Prof. Rafael Malach’s lab has revealed a neuronal mechanism central to free recall. Working with people hospitalized with epilepsy who had implanted electrodes, the team recorded, for the first time, “hippocampal ripples” – synchronized bursts of activity that Prof. Malach calls “a nerve-cell fireworks display.”
Combining seizure-preventing electrical stimulation with repetitive musical tones improves processing of sounds in the brain, according to new research. The discovery may provide relief for chronic ringing in the ears (tinnitus) and aid communication skills in people with autism. The first-of-its-kind study, published ahead of print in the Journal of Neurophysiology (JNP), was chosen as an APSselect article for August.
Worldwide, more than 50 million people are living with epilepsy. As many as 37 million are not receiving treatment, though it can cost as little as US$5 a year and eliminates seizures about two-thirds of the time. These findings and many others are published in "Epilepsy: A public health imperative", a report produced by ILAE, the World Health Organization and the International Bureau for Epilepsy.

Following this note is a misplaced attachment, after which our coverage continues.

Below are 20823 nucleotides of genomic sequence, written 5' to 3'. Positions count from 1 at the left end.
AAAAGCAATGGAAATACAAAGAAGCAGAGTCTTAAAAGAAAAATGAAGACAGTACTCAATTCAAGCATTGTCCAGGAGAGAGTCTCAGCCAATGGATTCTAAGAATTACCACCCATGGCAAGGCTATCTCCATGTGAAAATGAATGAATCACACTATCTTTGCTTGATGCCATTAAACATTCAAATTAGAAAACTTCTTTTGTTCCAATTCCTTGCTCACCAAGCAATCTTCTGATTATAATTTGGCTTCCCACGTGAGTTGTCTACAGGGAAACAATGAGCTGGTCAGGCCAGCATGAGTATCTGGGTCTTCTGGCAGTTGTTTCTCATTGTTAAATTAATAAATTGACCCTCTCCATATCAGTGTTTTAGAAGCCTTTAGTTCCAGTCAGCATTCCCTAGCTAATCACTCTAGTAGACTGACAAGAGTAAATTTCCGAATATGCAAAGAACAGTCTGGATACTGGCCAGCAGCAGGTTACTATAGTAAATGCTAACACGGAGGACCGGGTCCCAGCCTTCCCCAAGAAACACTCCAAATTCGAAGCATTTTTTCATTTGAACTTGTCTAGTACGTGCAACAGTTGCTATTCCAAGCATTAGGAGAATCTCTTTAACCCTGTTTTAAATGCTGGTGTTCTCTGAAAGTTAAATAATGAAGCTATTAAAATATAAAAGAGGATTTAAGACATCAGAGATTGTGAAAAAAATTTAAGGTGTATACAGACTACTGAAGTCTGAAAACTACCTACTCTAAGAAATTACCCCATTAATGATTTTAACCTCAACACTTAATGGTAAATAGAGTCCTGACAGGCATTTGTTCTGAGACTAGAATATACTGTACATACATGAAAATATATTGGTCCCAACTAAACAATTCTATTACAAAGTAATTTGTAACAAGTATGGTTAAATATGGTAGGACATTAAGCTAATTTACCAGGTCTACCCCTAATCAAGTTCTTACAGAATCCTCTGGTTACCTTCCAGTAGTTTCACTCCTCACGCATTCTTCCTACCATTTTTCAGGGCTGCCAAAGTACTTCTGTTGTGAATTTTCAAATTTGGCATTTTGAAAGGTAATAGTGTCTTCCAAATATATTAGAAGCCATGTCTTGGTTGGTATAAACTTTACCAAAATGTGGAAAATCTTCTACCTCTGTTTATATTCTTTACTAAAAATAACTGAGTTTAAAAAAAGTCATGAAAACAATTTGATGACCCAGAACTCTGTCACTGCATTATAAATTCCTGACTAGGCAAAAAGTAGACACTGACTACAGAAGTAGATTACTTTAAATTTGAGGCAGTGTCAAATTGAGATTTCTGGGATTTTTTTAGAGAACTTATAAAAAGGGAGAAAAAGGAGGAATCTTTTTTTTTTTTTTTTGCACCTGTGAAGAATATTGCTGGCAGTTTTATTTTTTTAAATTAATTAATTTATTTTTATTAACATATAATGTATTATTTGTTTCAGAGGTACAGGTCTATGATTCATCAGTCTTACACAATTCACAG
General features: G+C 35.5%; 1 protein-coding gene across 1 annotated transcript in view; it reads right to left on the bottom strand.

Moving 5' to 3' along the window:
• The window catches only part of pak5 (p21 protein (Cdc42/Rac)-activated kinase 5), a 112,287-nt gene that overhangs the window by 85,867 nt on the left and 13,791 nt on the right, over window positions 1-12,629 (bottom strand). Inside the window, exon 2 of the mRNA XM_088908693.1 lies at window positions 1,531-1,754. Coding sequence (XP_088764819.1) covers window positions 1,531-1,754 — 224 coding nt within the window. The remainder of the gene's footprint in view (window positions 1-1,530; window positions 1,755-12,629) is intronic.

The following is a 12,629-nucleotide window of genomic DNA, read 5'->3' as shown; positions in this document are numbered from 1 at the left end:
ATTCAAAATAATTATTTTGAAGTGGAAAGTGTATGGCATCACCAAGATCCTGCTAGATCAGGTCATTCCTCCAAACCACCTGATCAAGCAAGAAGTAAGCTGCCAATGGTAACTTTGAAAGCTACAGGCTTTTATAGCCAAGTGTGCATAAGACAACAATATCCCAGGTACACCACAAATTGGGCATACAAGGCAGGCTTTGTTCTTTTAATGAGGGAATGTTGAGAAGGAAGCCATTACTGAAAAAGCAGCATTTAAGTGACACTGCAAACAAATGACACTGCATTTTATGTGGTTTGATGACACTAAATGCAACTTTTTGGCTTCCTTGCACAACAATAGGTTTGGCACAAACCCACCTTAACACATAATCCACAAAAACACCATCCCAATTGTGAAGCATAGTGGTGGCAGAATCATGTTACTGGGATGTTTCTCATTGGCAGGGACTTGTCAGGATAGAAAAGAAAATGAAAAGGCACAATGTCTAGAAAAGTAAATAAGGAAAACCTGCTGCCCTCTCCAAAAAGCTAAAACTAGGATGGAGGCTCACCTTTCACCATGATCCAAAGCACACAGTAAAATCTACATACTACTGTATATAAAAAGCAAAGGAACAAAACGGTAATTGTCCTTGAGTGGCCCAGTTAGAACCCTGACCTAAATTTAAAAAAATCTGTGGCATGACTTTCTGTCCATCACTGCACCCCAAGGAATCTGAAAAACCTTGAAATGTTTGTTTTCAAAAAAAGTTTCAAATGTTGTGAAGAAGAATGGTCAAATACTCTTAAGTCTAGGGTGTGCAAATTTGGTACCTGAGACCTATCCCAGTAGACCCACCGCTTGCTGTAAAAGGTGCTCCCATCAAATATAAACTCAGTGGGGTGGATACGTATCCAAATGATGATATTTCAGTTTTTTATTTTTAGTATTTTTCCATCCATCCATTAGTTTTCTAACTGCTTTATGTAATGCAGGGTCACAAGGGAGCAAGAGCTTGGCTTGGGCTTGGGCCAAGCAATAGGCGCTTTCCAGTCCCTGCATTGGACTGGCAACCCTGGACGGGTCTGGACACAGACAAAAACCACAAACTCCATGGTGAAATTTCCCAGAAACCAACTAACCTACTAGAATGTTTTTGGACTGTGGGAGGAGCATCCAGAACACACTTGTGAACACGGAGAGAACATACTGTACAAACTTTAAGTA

The first surgery in New Jersey using the ROSA Brain robot was performed by Ronald Benitez, MD, chief of endovascular neurosurgery, Overlook Medical Center. Conventional brain surgery for epilepsy requires a craniotomy. Using ROSA Brain, surgeons make tiny holes in the skull through which they insert electrodes to record brain activity and help pinpoint exactly which part of the brain is responsible for seizures. The robot can also assist in deep brain stimulation, trans-nasal and ventricular endoscopy, and brain biopsies.
A team of scientists have designed and tested in mice a novel and promising therapeutic strategy for treating Lafora Disease (LD), a fatal form of childhood epilepsy. This new type of drug is a first-in-class therapy for LD and an example of precision medicine that has potential for treating other types of aggregate-based neurological diseases.